In a sense, we can see the slimes, and Ryoma’s attachment to them, as metaphors for the way he felt as an overworked and underappreciated salaryman back in Japan. People just saw his work ethic and large, capable body and treated him as expendable, much in the same way slimes are viewed as nearly worthless “beginner” monsters. Ryoma’s drive to find uses for and appreciation of his thousands of slimes is his way of asserting that no one is expendable or useless. This carries over into his fear (although he wouldn’t put it that way) of relying upon others for support. The Jamil family (who think of him as an eleven-year-old kid) would adopt Ryoma in a heartbeat, supporting him as a member of their clan. Ryoma, however, refuses to be dependent upon them, possibly a carryover from his old life where that sort of attitude got him nothing but trouble. Over the course of the twelve episodes, Ryoma has to learn that it’s okay to let others help him; his slime-based laundry service is the best indication that he has managed to make strides in that direction, although we can still say that because he’s paying his employees for their help, he still hasn’t quite overcome the pain of his previous existence, especially since in later episodes he worries about being like the bosses who worked him to death in Japan.
That is the main emotional and physical action of the show. While Ryoma and Elia – the Jamil daughter who is clearly going to grow up to be his romantic interest – do engage in other activities such as magic lessons and taming monsters (to say nothing of the thrilling toilet cleaning mission Ryoma takes on for the Adventurers’ Guild), most of them are low-stakes, even when we’re told that there’s a dangerous element. Fight scenes are barely shown and blood-free, consequences for messing up spells are nonexistent, and even when the limour birds, which are basically hell parrots, show up and go after an inept tamer, there are no real consequences or concerns. If you aren’t willing to dig beneath the surface, this is a fairly bland show that risks coming off as boring.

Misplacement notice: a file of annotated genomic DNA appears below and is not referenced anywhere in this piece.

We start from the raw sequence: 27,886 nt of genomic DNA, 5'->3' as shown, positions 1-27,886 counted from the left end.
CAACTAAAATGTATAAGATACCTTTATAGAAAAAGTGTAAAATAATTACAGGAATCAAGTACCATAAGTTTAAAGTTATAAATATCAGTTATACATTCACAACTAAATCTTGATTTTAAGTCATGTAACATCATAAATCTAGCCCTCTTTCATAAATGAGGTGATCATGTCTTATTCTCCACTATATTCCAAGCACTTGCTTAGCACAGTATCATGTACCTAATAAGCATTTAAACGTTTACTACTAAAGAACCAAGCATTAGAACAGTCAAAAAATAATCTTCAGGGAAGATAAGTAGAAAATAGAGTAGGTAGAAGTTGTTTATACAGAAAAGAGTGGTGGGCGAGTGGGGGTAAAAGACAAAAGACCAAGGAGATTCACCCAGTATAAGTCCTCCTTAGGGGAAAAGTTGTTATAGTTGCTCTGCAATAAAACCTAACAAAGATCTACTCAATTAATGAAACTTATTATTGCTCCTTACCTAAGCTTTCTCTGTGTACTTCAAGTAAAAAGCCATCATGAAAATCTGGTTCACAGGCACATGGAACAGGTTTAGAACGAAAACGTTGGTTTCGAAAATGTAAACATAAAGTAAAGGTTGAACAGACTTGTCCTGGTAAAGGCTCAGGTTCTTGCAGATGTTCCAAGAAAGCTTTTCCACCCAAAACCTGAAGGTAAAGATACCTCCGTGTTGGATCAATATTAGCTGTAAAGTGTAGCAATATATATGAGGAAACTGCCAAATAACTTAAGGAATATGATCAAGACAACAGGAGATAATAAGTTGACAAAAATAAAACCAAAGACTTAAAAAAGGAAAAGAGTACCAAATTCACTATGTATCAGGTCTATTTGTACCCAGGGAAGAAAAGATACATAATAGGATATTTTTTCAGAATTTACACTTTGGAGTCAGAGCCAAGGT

It does, however, look very nice. While there are some off moments – episode nine is largely off-model and Elia in her pants outfit completely lacks a butt, looking like her legs go directly into her back – the show is mostly pretty with a comfortable pastoral feel. Ryoma and Elia are cute as buttons, the colors are bright, and the character designs are nicely varied for all genders. Effort has even been made to make the bloody slime look and function completely differently than the other, more solid forms the monsters can take. The CG used for the horses and large monsters does stand out as clumsy and plasticky, but overall this is a very pretty show. There’s also a sweetness to the characters and their reactions to things. Ryoma’s unmitigated delight in his new world is lovely to watch (especially when Elia gives him a metal slime), and his joy is infectious to those around him. It may not be action-packed, but when it comes to pure niceness, By the Grace of the Gods is hard to beat.
This plainly isn’t going to be a show for everyone. It’s slow-moving and doesn’t always use its plot points or characters as well as it might, and apart from their work “transferring” humans from earth to Seilfal, the gods are almost non-entities. (I do love how it’s phrased as a work thing, though.) But for all of its warts, this is just really pleasant. If that’s what you’re looking for, By the Grace of the Gods is a good place to find it.